Free clinic BRIDGEs the gap to better health

Chronic diseases like diabetes, hypertension and hyperlipidemia – high fat levels in one’s bloodstream – are the norm at Building Relationships and Initiatives Dedicated to Gaining Equality (BRIDGE) Healthcare Clinic. BRIDGE is a free clinic staffed by USF students, but every once in a while a case catches them off guard, like the man with swollen ankles.

Beyond the typical exam, the 23-year-old patient was given an MRI and had lab work done, but doctors at the clinic still couldn’t provide a diagnosis, BRIDGE co-director Omar Hammad said.

When cases such as this arise, the clinic turns to a specialist. This, BRIDGE co-director Waldo Guerrero said, can be one of the more difficult aspects of running the non-profit clinic.

Since none of BRIDGE’s patients have insurance and all are treated for free, volunteers have to convince the professional to see the patient pro bono.

Although free medical clinics exist in conjunction with many universities, BRIDGE’s quick startup set it apart from others in the industry. This early rise – the clinic opened within nine months instead of the 2-3 years it normally takes – has caused a few growing pains, as it searches for specialists to handle the University area’s diverse demands.

“For the women, we’re looking for gynecologists to do pap smears, and we’re really looking for cardiologists right now. We’re calling offices and trying to recruit them one by one,” Hammad said. “We’re essentially just a general clinic, and like with the guy with swollen ankles, he needed to see a rheumatologist ­- a doctor that specializes in joints – and getting those special doctors is challenging.”

The six-month-old clinic is used to bridging challenges, however.

BRIDGE Healthcare Clinic’s founders, Hammad, Guerrero, Samuel Crane and Shelby Kent, attended a conference on starting student-run clinics in 2006, and were told that such an endeavor takes at least two to three years to actualize, and sometimes up to five or six years, Hammad said.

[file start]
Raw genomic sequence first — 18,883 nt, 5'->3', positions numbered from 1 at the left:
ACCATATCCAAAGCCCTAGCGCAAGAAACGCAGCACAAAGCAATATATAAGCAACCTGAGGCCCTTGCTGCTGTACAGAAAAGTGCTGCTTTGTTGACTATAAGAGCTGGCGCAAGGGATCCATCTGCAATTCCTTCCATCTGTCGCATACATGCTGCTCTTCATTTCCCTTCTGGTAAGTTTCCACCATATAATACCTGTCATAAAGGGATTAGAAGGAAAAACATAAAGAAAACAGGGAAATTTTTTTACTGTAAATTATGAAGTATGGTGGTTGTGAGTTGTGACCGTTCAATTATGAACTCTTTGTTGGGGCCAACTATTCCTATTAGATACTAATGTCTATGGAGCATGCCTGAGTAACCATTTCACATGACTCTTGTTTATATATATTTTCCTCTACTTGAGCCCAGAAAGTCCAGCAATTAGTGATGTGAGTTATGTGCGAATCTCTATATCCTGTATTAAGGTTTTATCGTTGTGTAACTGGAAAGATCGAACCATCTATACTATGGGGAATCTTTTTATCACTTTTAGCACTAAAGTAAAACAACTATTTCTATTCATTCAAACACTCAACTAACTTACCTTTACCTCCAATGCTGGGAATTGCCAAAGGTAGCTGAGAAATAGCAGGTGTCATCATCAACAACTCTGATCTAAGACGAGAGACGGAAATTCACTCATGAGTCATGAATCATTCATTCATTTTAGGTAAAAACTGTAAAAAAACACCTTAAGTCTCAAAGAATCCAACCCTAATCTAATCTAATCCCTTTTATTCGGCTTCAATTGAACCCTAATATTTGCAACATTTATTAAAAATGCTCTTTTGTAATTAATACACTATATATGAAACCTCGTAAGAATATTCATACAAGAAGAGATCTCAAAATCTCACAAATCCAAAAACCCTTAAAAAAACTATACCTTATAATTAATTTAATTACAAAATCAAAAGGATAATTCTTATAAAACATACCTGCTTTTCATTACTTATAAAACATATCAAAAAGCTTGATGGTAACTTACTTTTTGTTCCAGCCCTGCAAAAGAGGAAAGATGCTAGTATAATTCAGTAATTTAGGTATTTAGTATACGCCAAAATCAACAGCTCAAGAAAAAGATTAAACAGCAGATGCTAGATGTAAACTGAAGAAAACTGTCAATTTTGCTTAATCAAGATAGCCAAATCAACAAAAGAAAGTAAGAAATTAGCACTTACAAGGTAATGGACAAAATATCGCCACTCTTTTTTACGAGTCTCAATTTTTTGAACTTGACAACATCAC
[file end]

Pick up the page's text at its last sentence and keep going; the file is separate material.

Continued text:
“We worked as a team founding it, and without the four of us, I don’t think anybody could’ve done it,” he said. “Having a strong group of people behind it made it work.”

BRIDGE stemmed from a joint desire to provide aid to the underserved, impoverished area located just down the street from the University. Its patients’ incomes are at or below the poverty line, and all reside within the 33612 ZIP code.

Every Tuesday from 7 p.m. to 10 p.m., between four and eight patients visit the clinic, and each is treated by a complete wellness team consisting of a third- or fourth-year medical student, a first- or second-year medical student, a student social worker and an interpreter. If the patient suffers from muscular pain, he or she may see one of the two or three physical therapy students on duty, physical therapy patient coordinator Janelle Coffman said.

USF faculty members from the various departments represented at the clinic volunteer their time to advise the students.

“After students see the patients, they bring their notes to us to assess a plan for care,” said Ofelia Granadillo, who oversees students from the School of Social Work. “I help them write their progress notes, which helps them organize their observations.”

The Florida Department of Health allows BRIDGE to occupy part of the University Area Community Center on 22nd Street for free. To date, Quest Diagnostics has provided $8,000 worth of complimentary lab work. These things, combined with the $10,000 grant from the College of Medicine and other donations, have helped keep costs down for the fledgling clinic, Hammad said.

Since the clinic is not funded by USF, it has not been threatened by budget cuts, but BRIDGE has found itself in need of another form of aid from the University­­ – student and faculty assistance. Aside from needing faculty specialists to diagnose atypical ailments, Hammad said that 50-60 percent of BRIDGE’s patients do not speak English.

“As long as we have student and faculty volunteers, we can survive,” Hammad said. “Students have been very enthusiastic about it so far, but we could use more interpreters. Most of our patients speak Spanish only, but we could also use interpreters fluent in Creole, and any language, really.”

Pre-med or medical students are preferred when it comes to selecting interpreters since they are familiar with medical terms, he said.

Once the clinic finds additional assistance and resources, BRIDGE would like to expand its services to meet the varied needs of the 33612 community.

“One of the things we’re looking to do is have gynecologists come in to provide a women’s health night once a month,” Guerrero said. “Similarly, once a month we want to have a psychiatry night, where a psychiatrist comes in and talks to people about their issues. One of the big things we’re working on right now is forming an electronic records system just like the one USF uses. A lot of private practices don’t even have that, and it’ll give our students a chance to experience working with electronic medical records.”

To find out about volunteering or learn more about BRIDGE’s services, check out